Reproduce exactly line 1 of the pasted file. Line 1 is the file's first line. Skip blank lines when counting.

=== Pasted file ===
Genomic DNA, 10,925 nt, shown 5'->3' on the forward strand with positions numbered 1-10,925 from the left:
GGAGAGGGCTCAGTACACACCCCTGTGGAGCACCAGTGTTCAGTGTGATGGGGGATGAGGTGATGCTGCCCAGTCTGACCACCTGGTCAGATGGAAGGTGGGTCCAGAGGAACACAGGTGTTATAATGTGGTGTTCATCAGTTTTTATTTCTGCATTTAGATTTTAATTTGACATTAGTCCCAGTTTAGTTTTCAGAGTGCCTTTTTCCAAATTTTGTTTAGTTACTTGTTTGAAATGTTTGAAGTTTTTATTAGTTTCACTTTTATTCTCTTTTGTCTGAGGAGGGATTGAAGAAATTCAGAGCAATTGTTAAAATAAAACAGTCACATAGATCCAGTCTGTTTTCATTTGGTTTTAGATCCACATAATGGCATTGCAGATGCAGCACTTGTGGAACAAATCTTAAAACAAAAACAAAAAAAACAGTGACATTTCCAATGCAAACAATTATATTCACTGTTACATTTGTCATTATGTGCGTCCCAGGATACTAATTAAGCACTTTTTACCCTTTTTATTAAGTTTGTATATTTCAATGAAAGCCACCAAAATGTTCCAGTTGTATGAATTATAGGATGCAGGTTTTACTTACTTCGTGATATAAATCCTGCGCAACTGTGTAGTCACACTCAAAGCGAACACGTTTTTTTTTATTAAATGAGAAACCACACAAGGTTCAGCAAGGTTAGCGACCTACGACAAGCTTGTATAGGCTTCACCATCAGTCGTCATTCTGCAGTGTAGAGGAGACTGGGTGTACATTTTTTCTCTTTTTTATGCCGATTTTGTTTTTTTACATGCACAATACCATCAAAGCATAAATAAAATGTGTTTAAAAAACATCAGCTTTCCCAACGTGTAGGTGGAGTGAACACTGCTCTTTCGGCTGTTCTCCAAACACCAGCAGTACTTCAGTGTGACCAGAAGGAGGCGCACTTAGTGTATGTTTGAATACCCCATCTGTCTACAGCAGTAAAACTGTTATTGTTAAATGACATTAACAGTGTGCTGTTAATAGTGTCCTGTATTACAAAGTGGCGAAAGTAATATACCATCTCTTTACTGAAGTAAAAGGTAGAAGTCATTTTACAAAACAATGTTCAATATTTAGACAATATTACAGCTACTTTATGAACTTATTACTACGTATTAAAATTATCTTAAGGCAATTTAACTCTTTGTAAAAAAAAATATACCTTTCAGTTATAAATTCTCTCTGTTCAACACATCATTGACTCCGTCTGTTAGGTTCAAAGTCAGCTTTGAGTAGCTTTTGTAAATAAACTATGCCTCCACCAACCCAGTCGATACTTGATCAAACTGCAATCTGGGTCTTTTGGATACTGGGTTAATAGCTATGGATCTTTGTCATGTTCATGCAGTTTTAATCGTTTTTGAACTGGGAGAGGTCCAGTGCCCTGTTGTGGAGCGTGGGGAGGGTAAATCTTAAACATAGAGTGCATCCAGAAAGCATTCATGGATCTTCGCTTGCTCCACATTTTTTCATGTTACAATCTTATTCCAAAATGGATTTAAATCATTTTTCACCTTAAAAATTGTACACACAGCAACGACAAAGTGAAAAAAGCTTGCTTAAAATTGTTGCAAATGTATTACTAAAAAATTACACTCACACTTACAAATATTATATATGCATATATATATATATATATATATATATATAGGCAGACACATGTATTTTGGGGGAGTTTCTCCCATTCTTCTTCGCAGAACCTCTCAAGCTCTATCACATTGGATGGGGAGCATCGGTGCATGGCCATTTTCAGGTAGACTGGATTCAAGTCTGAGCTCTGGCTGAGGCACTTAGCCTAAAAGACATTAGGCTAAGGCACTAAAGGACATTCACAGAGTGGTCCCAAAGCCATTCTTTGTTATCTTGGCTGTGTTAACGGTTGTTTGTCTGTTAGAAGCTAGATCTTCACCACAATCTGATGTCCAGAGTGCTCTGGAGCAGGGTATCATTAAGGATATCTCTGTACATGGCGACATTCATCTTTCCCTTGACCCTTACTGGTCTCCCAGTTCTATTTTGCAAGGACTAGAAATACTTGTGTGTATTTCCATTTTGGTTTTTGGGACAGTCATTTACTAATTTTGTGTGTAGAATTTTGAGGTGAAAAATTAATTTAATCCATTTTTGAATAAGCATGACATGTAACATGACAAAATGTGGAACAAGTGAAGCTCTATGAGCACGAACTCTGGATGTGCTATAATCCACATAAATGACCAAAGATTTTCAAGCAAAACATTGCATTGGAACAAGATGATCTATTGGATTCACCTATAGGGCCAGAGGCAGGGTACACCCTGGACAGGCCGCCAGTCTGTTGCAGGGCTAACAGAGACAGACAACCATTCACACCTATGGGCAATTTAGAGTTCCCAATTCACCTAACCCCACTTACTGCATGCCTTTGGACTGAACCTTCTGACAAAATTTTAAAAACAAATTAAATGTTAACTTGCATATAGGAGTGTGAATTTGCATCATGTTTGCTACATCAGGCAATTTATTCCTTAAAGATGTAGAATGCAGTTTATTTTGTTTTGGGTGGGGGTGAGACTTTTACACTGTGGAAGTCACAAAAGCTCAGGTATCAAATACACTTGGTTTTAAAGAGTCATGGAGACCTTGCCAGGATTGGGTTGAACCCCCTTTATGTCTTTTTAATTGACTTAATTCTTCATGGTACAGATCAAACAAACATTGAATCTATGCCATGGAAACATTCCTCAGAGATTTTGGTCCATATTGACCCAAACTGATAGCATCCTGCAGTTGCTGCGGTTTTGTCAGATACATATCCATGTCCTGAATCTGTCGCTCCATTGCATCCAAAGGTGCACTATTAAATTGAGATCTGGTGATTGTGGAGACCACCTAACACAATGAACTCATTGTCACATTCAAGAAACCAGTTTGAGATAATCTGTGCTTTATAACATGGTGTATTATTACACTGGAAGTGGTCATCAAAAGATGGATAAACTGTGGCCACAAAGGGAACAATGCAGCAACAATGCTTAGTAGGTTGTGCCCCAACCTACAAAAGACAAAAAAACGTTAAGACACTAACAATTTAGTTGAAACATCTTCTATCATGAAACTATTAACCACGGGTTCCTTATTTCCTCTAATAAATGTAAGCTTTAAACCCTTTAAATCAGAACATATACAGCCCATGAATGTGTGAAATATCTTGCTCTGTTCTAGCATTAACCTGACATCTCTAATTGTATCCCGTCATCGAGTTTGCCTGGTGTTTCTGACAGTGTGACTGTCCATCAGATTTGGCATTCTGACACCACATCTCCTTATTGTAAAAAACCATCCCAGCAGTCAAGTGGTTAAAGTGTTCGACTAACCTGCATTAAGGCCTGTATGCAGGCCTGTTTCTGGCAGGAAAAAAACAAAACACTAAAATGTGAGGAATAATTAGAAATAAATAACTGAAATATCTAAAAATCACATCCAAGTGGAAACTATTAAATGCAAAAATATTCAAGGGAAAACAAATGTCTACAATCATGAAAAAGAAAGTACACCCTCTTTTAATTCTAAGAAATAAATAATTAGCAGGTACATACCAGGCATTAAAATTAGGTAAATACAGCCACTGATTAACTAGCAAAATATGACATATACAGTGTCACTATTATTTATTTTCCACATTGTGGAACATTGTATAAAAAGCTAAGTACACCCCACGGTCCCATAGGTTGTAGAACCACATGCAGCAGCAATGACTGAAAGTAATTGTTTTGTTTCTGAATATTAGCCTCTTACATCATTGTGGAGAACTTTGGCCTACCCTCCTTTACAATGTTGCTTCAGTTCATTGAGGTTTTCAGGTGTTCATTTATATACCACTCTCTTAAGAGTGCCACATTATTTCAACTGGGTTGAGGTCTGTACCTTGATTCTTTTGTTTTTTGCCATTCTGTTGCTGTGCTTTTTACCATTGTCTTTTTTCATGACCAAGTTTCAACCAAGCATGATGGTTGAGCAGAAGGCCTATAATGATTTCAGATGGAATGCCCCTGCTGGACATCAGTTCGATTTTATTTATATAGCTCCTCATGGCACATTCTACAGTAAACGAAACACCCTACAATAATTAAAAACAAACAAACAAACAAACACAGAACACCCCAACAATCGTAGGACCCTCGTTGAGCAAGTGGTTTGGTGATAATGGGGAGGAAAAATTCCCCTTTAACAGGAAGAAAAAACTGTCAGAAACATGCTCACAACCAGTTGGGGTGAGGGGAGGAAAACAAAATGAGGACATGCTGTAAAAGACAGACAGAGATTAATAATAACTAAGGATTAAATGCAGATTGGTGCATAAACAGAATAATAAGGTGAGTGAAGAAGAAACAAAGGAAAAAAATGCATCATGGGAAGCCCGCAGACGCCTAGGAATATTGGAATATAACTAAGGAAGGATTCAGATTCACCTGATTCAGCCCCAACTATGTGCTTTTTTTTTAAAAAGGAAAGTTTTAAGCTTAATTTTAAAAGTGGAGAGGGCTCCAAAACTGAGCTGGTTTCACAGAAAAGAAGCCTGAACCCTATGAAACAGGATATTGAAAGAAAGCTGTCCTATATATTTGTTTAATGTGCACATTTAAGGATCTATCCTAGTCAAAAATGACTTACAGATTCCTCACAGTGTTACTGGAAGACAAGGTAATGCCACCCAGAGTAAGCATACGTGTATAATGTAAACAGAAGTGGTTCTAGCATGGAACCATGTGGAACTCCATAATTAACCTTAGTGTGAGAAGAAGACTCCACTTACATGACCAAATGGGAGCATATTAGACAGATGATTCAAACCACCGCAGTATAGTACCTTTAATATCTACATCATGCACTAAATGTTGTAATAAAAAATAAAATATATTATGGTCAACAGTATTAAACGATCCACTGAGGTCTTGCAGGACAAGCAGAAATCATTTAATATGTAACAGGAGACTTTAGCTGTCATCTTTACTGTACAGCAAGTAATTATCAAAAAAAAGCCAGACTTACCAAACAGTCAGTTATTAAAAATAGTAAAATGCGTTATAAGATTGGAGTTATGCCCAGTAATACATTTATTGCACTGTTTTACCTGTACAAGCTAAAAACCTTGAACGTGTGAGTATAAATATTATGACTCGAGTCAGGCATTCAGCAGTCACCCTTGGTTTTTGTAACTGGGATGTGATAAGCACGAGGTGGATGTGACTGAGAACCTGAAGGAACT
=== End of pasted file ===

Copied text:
Genomic DNA, 10,925 nt, shown 5'->3' on the forward strand with positions numbered 1-10,925 from the left: